3 Stocks I Own and Would Happily Buy Today

In the world of free investing articles, rarely do you come across an article pitching stocks that the author has personally backed by cold, hard cash. That's exactly what I offer today: three stocks you will find in my personal brokerage accounts.

Even better, all three of these are stocks I would buy today if I didn't already own them. (They represent between 3% and 8% of my portfolio each, so I hold a healthy allocation of all of them already.)

Also, interestingly, all three stocks are owned and recommended by Motley Fool Million Dollar Portfolio, our real-money investing service.

1. Bridgepoint Education
Bridgepoint Education
(NYSE: BPI  ) is an online, for-profit educator (cue the boos and hisses). Actually, those boos and hisses are just fine with me -- they are the reason Bridgepoint offers such an opportunity today. This entire industry has taken blows from all sides over the past couple of years, with the punches coming from a round-robin of government regulators, short-sellers, and even Congress.

The reasons for the aggression are largely warranted. Across the industry, so-called "guidance counselors" were really salespeople in disguise working commission to sign up new students. Evidence that for-profit education degrees can land graduates higher-paying jobs has been scant. And for-profit students have been loading up on debt to pay for class only to default on their loans after graduation.

But amid the turmoil, some more innocent companies have been grouped in with the incriminated. Bridgepoint is one of those. Yes, its student base has grown more than 17-fold in the past four years, but thanks to more rigorous acceptance standards, its students are less likely to default on their loans than those at competing for-profit schools. Best of all is the valuation -- with no debt and nearly 30% of its market cap in cash, Bridgepoint trades for a scant 2.7 times EBITDA. For a high-margin, debt-free business growing this fast, that's just silly cheap. And that's why I own it.

2. Berkshire Hathaway
Berkshire Hathaway
(NYSE: BRK-A  ) (NYSE: BRK-B  ) needs no introduction. Warren Buffett's (now behemoth) brainchild offers a collection of high-moat businesses whose cash is reinvested by the investor with the greatest track record in our time.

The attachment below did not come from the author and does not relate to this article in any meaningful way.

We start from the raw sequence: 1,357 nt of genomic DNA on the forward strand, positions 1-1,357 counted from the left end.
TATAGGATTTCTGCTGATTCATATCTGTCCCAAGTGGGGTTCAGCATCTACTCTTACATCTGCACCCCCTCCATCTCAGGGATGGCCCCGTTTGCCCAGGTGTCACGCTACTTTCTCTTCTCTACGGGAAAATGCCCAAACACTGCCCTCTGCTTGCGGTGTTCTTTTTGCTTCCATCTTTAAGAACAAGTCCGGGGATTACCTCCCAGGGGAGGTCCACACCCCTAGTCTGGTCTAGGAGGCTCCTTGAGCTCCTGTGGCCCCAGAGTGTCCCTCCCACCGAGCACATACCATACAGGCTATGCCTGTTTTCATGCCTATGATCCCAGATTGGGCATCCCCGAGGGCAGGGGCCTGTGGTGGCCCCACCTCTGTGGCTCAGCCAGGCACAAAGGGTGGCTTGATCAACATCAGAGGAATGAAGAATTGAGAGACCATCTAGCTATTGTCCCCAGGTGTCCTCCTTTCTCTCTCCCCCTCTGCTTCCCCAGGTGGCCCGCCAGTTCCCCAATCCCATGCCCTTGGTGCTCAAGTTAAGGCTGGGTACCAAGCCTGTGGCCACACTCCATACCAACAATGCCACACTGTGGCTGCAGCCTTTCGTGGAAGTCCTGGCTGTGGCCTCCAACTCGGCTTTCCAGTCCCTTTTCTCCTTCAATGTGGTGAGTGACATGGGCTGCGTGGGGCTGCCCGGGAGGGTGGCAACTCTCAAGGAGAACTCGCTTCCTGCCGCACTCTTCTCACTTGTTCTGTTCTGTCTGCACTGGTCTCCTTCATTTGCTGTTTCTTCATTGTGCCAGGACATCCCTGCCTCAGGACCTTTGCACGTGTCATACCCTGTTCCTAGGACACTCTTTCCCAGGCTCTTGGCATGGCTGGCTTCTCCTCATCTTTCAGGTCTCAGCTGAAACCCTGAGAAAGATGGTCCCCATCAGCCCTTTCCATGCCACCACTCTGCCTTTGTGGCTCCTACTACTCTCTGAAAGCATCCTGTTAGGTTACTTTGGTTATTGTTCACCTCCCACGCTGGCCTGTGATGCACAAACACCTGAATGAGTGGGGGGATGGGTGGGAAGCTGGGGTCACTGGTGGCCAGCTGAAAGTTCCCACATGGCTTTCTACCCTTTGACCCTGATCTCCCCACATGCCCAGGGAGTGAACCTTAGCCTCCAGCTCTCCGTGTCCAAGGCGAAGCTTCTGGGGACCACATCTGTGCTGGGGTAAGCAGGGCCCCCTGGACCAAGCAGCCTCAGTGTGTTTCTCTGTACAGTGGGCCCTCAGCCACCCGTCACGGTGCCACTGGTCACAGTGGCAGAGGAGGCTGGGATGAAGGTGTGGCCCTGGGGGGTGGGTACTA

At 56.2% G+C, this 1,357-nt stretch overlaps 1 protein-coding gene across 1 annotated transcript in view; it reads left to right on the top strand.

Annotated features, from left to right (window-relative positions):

You'd expect Berkshire's shares to trade at a premium, but today's price is far from it. At 1.1 times book value, this is about as low as Berkshire has ever been valued. And now shareholders have a floor on valuation -- Buffett is willing, able, and authorized by Berkshire's board to repurchase its own shares anytime they fall below 1.1 times book. This move means two things. First, Buffett thinks his shares are cheap. Just as important, though, is the second: Buffett thinks that his stock is more attractive today than other stocks. I agree; in my own models, I value Berkshire Hathaway at about $105 per B-share (vs. today's price of around $76).

3. Retail Opportunity Investments
In today's economy, there aren't a ton of jobs. There isn't much stability or consumer confidence. But you know what there is plenty of? Distressed commercial real estate. And that is great news for Stuart Tanz, CEO of Retail Opportunity Investments (Nasdaq: ROIC  ) .

Retail Opportunity Investments Corp. (which shortens to the cleverly devised "ROIC," finance-speak for "return on invested capital") buys up distressed commercial West Coast real estate and turns the properties around. Stuart Tanz has spent a career doing this -- and not just these types of properties, but these exact properties. Since he was a teenager, Tanz has been working the Californian real estate markets. Imagine that you just walked into your favorite retail store and every single thing you wanted was on sale. That's what it feels like to be Stuart Tanz right now.

Armed with intimate property knowledge, stringent investment standards, and an initial $400 million in cash, Tanz has been strategically building up his dream real estate portfolio at prices unimaginable just a couple of years ago. And since ROIC is an REIT, it has to pay out most of its income in dividends. Over the next few years, the income power of Tanz's portfolio will ramp up, pumping out fat dividend checks and likely pushing up the share price. As a shareholder, I get to piggyback on Tanz's expertise and profit from all his work.

Want more ideas backed by real money?
I just laid out three stocks I personally own and would buy today. If you found this refreshing, you're not alone -- the members of Motley Fool Million Dollar Portfolio are all in your camp. Run by former hedge fund star Ron Gross and his team, Million Dollar Portfolio manages a million dollars in real money right before your eyes and even gives members at least 24 hours notice before trades are placed. To read about five stocks Ron currently owns in Million Dollar Portfolio, drop your email address in the box below and we'll send you an entirely free copy of the report.

Alex Pape owns shares of Bridgepoint Education, Berkshire Hathaway, and Retail Opportunity Investments. The Motley Fool owns shares of Bridgepoint Education, Berkshire Hathaway, and Retail Opportunity Investments. Alex thinks that, given the nature of this article, these disclosures should be obvious. We Fools may not all hold the same opinions, but we all believe that considering a diverse range of insights makes us better investors. The Motley Fool has a disclosure policy.


Read/Post Comments (12) | Recommend This Article (63)

Comments from our Foolish Readers

Help us keep this a respectfully Foolish area! This is a place for our readers to discuss, debate, and learn more about the Foolish investing topic you read about above. Help us keep it clean and safe. If you believe a comment is abusive or otherwise violates our Fool's Rules, please report it via the Report this Comment Report this Comment icon found on every comment.